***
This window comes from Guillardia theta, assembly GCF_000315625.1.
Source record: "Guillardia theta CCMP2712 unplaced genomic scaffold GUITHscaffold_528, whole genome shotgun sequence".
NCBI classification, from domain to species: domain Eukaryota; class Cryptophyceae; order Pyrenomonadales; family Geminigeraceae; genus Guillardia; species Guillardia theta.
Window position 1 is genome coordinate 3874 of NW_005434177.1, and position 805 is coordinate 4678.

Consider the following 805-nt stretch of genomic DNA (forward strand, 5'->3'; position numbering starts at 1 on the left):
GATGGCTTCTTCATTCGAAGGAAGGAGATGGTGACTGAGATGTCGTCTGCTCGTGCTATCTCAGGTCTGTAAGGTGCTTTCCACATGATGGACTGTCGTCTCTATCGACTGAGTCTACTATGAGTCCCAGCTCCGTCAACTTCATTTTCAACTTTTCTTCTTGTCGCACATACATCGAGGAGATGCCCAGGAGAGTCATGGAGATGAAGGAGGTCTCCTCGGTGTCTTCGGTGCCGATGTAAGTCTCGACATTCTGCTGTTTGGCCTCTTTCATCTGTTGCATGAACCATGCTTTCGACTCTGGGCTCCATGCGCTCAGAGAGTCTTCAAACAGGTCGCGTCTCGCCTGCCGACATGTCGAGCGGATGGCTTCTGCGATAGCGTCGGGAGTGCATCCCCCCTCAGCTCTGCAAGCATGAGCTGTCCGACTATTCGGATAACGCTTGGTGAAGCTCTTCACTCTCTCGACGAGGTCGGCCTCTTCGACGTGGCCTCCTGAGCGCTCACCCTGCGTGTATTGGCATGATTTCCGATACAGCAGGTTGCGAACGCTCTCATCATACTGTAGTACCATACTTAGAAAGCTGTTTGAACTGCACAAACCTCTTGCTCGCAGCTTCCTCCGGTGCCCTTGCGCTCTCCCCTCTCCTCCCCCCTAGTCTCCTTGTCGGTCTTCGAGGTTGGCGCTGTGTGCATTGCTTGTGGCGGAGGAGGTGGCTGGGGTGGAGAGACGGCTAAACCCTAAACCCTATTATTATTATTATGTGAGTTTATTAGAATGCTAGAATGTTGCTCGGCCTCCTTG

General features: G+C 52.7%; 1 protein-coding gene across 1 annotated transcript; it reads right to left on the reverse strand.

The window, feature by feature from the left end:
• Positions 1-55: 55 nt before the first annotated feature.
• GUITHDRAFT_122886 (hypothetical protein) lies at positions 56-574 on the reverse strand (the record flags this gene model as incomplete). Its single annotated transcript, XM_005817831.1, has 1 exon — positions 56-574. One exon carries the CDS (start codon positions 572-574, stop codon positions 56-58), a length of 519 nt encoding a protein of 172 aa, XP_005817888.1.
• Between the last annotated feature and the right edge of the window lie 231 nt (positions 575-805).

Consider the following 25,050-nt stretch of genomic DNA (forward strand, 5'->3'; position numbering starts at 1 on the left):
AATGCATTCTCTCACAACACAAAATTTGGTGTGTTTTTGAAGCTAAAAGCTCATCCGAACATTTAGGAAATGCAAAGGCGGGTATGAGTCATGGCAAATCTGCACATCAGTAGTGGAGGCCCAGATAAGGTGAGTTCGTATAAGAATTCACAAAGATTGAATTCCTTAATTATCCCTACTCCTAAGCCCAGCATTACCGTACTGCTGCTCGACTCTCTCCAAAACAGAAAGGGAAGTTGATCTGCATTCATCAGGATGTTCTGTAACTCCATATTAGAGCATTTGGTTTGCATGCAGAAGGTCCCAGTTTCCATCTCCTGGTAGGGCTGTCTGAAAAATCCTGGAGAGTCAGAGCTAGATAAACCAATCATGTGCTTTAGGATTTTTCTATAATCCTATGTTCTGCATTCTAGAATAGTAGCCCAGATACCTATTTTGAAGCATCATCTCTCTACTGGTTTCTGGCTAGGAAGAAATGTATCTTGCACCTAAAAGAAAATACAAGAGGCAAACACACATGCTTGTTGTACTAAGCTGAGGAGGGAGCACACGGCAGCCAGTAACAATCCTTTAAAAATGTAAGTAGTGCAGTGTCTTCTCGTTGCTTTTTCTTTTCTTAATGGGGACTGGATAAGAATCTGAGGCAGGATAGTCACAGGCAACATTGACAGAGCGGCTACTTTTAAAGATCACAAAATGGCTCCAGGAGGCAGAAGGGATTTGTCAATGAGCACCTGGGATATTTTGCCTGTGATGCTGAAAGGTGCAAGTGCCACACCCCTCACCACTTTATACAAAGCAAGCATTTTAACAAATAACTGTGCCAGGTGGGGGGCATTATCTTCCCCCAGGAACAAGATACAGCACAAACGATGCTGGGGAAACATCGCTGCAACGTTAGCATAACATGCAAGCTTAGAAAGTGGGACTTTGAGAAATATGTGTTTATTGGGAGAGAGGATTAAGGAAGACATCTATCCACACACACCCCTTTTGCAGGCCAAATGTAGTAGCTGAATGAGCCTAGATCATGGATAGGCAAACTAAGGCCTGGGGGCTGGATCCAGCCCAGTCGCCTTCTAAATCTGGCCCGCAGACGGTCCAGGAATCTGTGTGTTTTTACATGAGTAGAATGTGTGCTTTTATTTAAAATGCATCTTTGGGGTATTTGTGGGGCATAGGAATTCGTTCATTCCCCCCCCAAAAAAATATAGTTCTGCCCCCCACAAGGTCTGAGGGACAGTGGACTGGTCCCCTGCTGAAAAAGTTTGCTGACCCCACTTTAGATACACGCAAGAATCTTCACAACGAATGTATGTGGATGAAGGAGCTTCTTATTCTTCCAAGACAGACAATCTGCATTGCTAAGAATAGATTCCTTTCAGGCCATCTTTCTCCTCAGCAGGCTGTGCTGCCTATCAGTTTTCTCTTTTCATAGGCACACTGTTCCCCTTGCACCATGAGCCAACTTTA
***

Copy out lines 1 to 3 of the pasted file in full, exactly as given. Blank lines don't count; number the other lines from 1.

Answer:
This window comes from Guillardia theta, assembly GCF_000315625.1.
Source record: "Guillardia theta CCMP2712 unplaced genomic scaffold GUITHscaffold_528, whole genome shotgun sequence".
NCBI classification, from domain to species: domain Eukaryota; class Cryptophyceae; order Pyrenomonadales; family Geminigeraceae; genus Guillardia; species Guillardia theta.